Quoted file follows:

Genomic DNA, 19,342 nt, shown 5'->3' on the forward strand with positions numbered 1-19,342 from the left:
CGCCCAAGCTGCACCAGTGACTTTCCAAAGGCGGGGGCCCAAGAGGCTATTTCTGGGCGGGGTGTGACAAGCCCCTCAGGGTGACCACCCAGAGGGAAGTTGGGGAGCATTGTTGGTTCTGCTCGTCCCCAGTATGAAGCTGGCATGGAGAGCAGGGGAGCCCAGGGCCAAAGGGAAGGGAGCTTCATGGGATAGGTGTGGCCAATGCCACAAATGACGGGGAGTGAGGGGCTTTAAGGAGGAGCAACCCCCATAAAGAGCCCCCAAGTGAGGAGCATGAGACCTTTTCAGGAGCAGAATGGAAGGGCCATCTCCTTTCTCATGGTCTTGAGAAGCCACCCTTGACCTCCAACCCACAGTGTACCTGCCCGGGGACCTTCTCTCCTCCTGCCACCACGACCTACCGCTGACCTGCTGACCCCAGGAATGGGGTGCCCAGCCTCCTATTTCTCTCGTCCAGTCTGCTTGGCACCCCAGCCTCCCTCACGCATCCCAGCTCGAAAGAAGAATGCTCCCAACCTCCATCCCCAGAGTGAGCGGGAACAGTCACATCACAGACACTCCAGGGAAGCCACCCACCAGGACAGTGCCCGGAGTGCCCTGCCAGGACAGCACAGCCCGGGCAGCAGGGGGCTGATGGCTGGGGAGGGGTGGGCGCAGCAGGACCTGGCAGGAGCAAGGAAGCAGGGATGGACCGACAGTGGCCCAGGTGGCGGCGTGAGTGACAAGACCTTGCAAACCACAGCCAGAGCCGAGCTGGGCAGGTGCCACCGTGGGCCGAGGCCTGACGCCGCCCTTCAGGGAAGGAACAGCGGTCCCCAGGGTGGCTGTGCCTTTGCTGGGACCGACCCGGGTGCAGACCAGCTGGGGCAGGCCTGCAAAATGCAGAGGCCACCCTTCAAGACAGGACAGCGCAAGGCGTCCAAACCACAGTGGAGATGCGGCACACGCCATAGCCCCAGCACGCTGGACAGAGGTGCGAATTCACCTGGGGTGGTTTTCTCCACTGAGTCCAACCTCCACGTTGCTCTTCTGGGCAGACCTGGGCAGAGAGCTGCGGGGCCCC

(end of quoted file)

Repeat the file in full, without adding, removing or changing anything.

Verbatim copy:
Genomic DNA, 19,342 nt, shown 5'->3' on the forward strand with positions numbered 1-19,342 from the left:
CGCCCAAGCTGCACCAGTGACTTTCCAAAGGCGGGGGCCCAAGAGGCTATTTCTGGGCGGGGTGTGACAAGCCCCTCAGGGTGACCACCCAGAGGGAAGTTGGGGAGCATTGTTGGTTCTGCTCGTCCCCAGTATGAAGCTGGCATGGAGAGCAGGGGAGCCCAGGGCCAAAGGGAAGGGAGCTTCATGGGATAGGTGTGGCCAATGCCACAAATGACGGGGAGTGAGGGGCTTTAAGGAGGAGCAACCCCCATAAAGAGCCCCCAAGTGAGGAGCATGAGACCTTTTCAGGAGCAGAATGGAAGGGCCATCTCCTTTCTCATGGTCTTGAGAAGCCACCCTTGACCTCCAACCCACAGTGTACCTGCCCGGGGACCTTCTCTCCTCCTGCCACCACGACCTACCGCTGACCTGCTGACCCCAGGAATGGGGTGCCCAGCCTCCTATTTCTCTCGTCCAGTCTGCTTGGCACCCCAGCCTCCCTCACGCATCCCAGCTCGAAAGAAGAATGCTCCCAACCTCCATCCCCAGAGTGAGCGGGAACAGTCACATCACAGACACTCCAGGGAAGCCACCCACCAGGACAGTGCCCGGAGTGCCCTGCCAGGACAGCACAGCCCGGGCAGCAGGGGGCTGATGGCTGGGGAGGGGTGGGCGCAGCAGGACCTGGCAGGAGCAAGGAAGCAGGGATGGACCGACAGTGGCCCAGGTGGCGGCGTGAGTGACAAGACCTTGCAAACCACAGCCAGAGCCGAGCTGGGCAGGTGCCACCGTGGGCCGAGGCCTGACGCCGCCCTTCAGGGAAGGAACAGCGGTCCCCAGGGTGGCTGTGCCTTTGCTGGGACCGACCCGGGTGCAGACCAGCTGGGGCAGGCCTGCAAAATGCAGAGGCCACCCTTCAAGACAGGACAGCGCAAGGCGTCCAAACCACAGTGGAGATGCGGCACACGCCATAGCCCCAGCACGCTGGACAGAGGTGCGAATTCACCTGGGGTGGTTTTCTCCACTGAGTCCAACCTCCACGTTGCTCTTCTGGGCAGACCTGGGCAGAGAGCTGCGGGGCCCC